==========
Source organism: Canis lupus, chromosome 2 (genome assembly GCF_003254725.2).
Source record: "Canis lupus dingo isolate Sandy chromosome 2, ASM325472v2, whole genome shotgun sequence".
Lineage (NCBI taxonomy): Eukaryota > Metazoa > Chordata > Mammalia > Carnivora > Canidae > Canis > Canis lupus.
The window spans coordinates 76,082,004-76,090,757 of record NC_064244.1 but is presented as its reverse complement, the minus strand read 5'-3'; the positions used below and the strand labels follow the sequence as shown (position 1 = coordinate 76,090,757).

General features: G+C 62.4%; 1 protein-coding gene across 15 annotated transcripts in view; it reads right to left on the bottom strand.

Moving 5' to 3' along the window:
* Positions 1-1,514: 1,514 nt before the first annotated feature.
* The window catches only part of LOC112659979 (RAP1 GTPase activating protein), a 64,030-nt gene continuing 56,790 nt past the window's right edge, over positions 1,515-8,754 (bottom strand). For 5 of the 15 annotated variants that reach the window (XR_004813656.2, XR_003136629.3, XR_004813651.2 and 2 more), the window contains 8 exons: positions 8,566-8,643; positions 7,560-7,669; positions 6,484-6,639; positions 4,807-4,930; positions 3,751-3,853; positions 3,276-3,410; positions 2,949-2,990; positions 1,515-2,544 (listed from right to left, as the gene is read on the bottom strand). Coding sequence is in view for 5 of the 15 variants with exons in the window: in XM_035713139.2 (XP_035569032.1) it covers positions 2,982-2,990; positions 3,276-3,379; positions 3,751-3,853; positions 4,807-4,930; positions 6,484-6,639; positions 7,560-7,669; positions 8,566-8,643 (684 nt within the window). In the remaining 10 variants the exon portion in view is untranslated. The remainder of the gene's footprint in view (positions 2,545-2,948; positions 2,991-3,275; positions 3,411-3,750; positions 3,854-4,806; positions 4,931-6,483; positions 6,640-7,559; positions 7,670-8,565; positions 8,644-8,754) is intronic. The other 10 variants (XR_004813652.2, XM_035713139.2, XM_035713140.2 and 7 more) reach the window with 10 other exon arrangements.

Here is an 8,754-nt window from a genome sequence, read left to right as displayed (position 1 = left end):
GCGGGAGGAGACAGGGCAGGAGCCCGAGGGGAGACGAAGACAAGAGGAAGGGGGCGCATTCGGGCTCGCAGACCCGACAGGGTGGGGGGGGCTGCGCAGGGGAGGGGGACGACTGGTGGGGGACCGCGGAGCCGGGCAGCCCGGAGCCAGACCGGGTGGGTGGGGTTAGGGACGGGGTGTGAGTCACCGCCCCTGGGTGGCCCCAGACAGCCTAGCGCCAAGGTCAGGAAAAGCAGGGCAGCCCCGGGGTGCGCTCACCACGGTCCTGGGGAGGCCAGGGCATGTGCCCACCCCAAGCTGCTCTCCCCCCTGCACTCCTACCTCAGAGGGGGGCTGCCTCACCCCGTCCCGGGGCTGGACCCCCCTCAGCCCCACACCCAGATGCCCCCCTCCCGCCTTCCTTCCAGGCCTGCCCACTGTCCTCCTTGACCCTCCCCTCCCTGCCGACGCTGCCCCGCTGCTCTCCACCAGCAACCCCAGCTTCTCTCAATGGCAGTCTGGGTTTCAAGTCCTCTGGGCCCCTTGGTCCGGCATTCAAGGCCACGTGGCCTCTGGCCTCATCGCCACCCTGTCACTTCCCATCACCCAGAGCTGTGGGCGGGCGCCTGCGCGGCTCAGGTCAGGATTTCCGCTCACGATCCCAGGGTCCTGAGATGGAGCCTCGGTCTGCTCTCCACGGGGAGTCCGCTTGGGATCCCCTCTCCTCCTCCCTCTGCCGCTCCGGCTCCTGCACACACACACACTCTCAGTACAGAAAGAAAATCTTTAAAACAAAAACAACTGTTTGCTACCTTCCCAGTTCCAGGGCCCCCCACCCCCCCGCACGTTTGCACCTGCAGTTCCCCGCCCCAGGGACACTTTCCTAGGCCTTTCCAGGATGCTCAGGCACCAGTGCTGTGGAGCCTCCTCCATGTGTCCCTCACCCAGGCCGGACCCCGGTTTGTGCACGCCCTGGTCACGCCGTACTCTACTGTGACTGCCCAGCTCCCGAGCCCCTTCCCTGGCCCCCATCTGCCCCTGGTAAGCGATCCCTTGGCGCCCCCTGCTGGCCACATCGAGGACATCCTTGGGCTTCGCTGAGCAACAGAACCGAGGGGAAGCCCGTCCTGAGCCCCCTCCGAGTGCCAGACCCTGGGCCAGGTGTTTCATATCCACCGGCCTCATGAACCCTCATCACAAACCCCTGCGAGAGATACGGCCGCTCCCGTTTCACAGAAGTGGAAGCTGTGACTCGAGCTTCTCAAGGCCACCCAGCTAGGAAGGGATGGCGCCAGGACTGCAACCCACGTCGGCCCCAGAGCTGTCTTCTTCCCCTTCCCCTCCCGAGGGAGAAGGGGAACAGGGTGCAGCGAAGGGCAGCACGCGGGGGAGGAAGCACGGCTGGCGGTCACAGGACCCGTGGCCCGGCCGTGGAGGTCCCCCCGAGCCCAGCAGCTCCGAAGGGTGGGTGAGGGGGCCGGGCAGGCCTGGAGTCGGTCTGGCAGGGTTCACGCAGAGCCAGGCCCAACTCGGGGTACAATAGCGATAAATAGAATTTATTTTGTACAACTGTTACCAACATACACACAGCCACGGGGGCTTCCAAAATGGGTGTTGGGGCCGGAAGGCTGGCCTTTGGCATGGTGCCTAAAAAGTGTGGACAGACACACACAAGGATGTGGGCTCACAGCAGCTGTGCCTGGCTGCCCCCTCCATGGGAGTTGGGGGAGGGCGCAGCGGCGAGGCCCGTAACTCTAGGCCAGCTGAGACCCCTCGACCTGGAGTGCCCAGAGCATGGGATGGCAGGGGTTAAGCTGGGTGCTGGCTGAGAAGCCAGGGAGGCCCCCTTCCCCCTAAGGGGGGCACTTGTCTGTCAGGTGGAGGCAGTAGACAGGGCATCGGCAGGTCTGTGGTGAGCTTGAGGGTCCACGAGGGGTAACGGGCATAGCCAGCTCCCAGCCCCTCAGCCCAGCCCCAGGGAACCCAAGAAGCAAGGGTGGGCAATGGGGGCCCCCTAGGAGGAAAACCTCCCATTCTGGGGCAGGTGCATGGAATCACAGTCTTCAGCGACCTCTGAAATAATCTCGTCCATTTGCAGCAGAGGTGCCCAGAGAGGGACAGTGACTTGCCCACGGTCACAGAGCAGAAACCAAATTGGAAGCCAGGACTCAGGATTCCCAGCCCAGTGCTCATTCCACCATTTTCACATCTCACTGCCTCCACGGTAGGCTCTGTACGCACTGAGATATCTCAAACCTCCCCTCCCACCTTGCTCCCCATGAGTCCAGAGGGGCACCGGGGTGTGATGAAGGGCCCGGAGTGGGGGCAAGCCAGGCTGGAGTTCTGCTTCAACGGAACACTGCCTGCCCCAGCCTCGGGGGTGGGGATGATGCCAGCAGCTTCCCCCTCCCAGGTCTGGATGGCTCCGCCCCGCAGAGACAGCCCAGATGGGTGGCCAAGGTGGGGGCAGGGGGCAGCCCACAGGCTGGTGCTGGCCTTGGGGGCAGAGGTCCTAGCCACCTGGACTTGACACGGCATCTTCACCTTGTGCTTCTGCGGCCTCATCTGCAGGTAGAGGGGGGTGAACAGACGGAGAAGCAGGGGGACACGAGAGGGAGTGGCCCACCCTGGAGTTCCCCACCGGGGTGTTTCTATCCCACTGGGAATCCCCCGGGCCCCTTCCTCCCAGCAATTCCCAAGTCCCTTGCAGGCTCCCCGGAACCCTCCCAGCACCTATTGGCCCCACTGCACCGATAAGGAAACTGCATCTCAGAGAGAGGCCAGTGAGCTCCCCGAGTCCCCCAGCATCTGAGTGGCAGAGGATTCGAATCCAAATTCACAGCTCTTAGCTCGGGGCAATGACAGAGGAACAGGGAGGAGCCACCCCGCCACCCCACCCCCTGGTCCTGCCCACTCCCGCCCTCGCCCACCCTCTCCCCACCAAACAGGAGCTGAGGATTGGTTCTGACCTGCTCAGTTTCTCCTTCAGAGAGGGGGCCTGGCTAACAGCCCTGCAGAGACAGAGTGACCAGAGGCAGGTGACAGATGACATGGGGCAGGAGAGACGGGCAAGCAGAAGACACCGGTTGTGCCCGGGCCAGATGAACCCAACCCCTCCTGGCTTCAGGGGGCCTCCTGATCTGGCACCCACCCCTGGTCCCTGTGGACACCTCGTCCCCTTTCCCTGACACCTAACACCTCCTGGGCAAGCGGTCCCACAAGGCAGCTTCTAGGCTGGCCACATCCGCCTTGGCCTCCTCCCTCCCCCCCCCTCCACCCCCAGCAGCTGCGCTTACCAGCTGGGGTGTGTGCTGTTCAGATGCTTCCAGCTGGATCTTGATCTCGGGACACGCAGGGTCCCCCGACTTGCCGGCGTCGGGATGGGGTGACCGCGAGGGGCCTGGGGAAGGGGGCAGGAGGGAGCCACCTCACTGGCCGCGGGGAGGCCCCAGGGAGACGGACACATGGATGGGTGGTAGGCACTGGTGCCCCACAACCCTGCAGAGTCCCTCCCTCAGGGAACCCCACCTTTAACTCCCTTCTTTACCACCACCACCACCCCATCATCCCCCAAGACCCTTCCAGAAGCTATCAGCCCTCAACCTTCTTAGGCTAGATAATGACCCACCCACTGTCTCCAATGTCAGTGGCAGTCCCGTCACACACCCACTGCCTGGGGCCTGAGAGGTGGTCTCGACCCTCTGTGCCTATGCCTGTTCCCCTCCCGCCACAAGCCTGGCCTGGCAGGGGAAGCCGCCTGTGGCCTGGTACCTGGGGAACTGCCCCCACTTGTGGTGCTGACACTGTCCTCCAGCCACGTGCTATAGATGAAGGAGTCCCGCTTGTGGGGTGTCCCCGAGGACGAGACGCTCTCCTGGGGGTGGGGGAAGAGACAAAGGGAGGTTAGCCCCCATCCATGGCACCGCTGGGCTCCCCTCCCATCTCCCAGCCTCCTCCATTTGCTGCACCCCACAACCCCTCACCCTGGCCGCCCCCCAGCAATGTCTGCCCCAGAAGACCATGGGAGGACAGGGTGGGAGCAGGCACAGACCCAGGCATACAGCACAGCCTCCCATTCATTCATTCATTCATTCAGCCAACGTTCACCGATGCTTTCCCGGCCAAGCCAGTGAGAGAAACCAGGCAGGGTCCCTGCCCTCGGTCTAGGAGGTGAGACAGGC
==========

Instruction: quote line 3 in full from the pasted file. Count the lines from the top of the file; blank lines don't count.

Lineage (NCBI taxonomy): Eukaryota > Metazoa > Chordata > Mammalia > Carnivora > Canidae > Canis > Canis lupus.